How the question "How to tell whether your programmers are under-performing" amasses 17 votes and counting.... but is now closed. The close reason is "off topic".

As you can see, this question provides a lot of value to the community, and programmers, managers and everyone alike really love this kind of question/answers that won't usually be found in blog posts, books and so on.

In the name of community interest, can the Programmers moderators be so kind as to:

  1. Reopen the question
  2. And if you can't do this, move the question to an appropriate site, namely, WorkPlace SE?

1 Answer 1


I would suggest that only option 2 is appropriate. It is very common on StackExchange sites for questions to be interesting to the users (and hence attract many up-votes) yet be inappropriate for the site in question.

This is very common on StackOverflow, for example, where many questions that are subjective and debate-provoking gain a lot of up-votes but are later closed or migrated to this site.

If I were you, I'd flag the question (flag > it needs ♦ moderator attention > other...) and suggest it is migrated.

  • 2
    I don't necessarily agree. I think it fits on P.SE or Workplace, and would be glad to see it stay on P.SE. I made one edit to try and clarify the question at hand. How to assess a programmer is a common theme on P.SE, this fits on P.SE in the same way as questions on interviewing techniques does. Nov 27, 2012 at 17:39
  • 1
    A number of subjective and debatable questions are what make the site interesting. Some of the best questions on StackOverflow are the early heated debates. They give the site spice. Otherwise a site become repository of humdrum facts and answers, which does not build a community. Nov 27, 2012 at 19:25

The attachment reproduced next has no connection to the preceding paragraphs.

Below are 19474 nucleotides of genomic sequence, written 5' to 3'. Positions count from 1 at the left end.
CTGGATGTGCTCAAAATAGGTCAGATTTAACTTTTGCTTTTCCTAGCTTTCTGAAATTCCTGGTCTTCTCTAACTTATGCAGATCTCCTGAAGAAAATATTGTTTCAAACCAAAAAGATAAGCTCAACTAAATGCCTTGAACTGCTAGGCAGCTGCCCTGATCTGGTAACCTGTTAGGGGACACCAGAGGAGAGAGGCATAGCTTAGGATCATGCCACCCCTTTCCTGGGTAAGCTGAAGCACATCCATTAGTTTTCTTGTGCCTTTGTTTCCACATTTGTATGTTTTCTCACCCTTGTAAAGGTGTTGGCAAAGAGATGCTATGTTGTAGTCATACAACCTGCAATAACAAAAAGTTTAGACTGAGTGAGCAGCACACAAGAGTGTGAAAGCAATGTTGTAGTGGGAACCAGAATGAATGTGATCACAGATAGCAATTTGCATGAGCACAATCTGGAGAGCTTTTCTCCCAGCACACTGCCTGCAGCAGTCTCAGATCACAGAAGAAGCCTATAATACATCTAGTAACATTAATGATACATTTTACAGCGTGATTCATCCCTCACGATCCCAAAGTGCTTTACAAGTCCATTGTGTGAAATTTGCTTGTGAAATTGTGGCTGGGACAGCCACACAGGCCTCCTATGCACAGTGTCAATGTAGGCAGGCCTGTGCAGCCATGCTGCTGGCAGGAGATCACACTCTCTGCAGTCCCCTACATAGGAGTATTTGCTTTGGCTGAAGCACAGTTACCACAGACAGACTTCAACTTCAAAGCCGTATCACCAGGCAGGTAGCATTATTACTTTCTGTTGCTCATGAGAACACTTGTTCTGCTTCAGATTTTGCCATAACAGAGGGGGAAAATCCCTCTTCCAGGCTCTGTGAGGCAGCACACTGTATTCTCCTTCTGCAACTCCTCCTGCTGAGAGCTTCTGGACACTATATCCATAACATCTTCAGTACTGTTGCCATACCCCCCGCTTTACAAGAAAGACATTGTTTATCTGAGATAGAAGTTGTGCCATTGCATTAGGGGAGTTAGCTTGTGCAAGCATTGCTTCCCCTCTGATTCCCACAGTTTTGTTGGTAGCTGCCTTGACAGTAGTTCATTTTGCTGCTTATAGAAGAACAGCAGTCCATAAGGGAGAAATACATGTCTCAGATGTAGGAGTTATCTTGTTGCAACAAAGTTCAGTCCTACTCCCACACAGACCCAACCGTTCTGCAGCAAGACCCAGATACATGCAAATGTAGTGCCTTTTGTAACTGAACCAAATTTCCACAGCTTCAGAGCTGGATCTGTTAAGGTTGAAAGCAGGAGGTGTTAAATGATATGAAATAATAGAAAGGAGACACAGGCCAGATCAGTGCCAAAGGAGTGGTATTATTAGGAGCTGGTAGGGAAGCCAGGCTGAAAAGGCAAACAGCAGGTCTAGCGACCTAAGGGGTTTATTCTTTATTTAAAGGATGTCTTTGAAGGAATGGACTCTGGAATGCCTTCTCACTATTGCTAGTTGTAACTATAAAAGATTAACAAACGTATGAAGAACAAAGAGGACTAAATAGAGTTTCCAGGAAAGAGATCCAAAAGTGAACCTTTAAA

• Hi @ChuckConway, unfortunately, questions that lead to debate or discussion are just simply not what Stack Exchange is about. Such questions tend to leave people with more questions than answers, and Stack Exchange is about finding answers. With that said, Software Engineering Chat can be an excellent place to hold such discussions and debates. ;)
    – jmort253
    Nov 28, 2012 at 3:12
  • @jmort253 I disagree, on one of the stackexchange podcasts, Joel and Jeff, get into one of their many discussions on gaming theory. Jeff agrees that for a site to be successful, it must have a human component. Some of the "subjective" and "Hidden features of X", are healthy. As you point out, subjective questions, discussions and debates are not StackExchange's core objective, but without these types of questions sprinkled throughout the content, you don't have a community. Nov 28, 2012 at 18:52

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